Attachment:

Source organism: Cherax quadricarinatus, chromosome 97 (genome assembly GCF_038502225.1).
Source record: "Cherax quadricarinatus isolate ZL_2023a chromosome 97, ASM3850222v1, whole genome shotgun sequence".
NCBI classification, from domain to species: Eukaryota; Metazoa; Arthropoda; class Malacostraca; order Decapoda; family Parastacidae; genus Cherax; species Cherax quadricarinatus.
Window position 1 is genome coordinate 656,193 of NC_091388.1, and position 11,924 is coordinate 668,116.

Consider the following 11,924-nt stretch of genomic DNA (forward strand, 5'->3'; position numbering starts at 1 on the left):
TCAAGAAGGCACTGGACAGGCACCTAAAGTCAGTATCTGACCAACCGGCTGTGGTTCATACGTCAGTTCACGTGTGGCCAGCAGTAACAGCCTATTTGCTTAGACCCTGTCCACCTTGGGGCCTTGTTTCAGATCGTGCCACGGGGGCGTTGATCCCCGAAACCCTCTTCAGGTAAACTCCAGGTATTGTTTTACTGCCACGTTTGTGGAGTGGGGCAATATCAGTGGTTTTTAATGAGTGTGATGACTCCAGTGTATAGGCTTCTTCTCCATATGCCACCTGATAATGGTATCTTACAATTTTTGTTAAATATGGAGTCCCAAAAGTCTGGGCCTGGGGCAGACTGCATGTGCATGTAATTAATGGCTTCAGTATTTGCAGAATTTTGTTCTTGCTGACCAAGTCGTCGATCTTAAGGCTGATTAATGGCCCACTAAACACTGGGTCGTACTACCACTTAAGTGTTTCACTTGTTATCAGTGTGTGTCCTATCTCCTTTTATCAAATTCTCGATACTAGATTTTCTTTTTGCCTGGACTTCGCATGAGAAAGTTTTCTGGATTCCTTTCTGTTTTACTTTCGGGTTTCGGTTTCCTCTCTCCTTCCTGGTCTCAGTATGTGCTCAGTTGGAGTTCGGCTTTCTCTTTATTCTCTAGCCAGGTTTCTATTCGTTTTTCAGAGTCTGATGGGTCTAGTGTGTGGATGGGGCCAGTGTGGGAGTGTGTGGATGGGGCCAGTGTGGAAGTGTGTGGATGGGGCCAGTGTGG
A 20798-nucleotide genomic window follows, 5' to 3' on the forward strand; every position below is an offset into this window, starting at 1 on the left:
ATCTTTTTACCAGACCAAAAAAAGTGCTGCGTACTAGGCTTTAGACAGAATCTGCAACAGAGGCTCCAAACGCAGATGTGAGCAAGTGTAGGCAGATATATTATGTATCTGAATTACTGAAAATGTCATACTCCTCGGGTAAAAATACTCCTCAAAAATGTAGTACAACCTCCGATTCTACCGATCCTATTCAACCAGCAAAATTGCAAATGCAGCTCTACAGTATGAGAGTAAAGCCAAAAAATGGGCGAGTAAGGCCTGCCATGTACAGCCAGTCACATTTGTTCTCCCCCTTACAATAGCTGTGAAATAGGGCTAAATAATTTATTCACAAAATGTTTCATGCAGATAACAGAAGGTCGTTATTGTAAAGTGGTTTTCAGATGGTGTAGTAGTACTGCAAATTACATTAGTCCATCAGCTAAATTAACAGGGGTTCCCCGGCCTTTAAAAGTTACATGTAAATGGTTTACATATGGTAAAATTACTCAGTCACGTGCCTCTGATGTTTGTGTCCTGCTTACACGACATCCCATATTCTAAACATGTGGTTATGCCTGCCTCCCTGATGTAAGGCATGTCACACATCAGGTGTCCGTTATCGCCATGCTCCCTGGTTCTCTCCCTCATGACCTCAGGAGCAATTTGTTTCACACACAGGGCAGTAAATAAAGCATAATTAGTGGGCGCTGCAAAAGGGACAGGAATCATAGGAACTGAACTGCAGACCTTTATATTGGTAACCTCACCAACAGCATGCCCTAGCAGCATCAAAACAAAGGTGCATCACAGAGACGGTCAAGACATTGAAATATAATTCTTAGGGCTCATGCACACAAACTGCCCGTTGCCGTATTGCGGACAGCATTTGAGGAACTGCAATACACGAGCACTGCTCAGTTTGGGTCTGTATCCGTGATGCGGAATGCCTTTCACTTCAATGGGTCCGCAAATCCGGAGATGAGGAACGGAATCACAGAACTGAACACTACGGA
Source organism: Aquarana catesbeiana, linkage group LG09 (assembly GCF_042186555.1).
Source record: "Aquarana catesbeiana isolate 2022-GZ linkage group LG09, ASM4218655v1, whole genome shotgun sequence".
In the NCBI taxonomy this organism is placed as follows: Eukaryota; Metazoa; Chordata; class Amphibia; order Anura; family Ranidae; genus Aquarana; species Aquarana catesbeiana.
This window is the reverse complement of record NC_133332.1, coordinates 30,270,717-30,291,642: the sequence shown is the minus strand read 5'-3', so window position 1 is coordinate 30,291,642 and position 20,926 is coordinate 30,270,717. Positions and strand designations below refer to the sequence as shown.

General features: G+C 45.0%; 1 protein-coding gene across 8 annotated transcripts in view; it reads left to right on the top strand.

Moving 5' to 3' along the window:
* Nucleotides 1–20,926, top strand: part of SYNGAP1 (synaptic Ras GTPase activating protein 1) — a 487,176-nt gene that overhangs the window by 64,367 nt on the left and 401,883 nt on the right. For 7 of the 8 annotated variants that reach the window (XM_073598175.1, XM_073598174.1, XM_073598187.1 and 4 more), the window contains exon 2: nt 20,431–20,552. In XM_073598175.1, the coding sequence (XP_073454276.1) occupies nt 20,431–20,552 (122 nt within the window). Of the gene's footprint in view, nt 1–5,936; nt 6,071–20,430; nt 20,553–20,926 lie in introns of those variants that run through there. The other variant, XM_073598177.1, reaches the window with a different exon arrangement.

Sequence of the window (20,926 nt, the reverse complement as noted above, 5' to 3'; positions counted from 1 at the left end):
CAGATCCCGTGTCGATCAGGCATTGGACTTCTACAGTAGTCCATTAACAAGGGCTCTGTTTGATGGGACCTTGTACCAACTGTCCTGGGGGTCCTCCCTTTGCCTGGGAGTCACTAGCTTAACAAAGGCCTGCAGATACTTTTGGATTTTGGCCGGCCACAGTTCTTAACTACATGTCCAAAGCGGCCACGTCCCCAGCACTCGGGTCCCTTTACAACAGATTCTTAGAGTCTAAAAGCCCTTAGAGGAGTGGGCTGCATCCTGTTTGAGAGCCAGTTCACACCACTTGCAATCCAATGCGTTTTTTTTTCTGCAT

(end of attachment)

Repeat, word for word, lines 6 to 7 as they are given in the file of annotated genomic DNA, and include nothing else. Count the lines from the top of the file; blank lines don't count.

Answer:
TCAAGAAGGCACTGGACAGGCACCTAAAGTCAGTATCTGACCAACCGGCTGTGGTTCATACGTCAGTTCACGTGTGGCCAGCAGTAACAGCCTATTTGCTTAGACCCTGTCCACCTTGGGGCCTTGTTTCAGATCGTGCCACGGGGGCGTTGATCCCCGAAACCCTCTTCAGGTAAACTCCAGGTATTGTTTTACTGCCACGTTTGTGGAGTGGGGCAATATCAGTGGTTTTTAATGAGTGTGATGACTCCAGTGTATAGGCTTCTTCTCCATATGCCACCTGATAATGGTATCTTACAATTTTTGTTAAATATGGAGTCCCAAAAGTCTGGGCCTGGGGCAGACTGCATGTGCATGTAATTAATGGCTTCAGTATTTGCAGAATTTTGTTCTTGCTGACCAAGTCGTCGATCTTAAGGCTGATTAATGGCCCACTAAACACTGGGTCGTACTACCACTTAAGTGTTTCACTTGTTATCAGTGTGTGTCCTATCTCCTTTTATCAAATTCTCGATACTAGATTTTCTTTTTGCCTGGACTTCGCATGAGAAAGTTTTCTGGATTCCTTTCTGTTTTACTTTCGGGTTTCGGTTTCCTCTCTCCTTCCTGGTCTCAGTATGTGCTCAGTTGGAGTTCGGCTTTCTCTTTATTCTCTAGCCAGGTTTCTATTCGTTTTTCAGAGTCTGATGGGTCTAGTGTGTGGATGGGGCCAGTGTGGGAGTGTGTGGATGGGGCCAGTGTGGAAGTGTGTGGATGGGGCCAGTGTGG
A 20798-nucleotide genomic window follows, 5' to 3' on the forward strand; every position below is an offset into this window, starting at 1 on the left: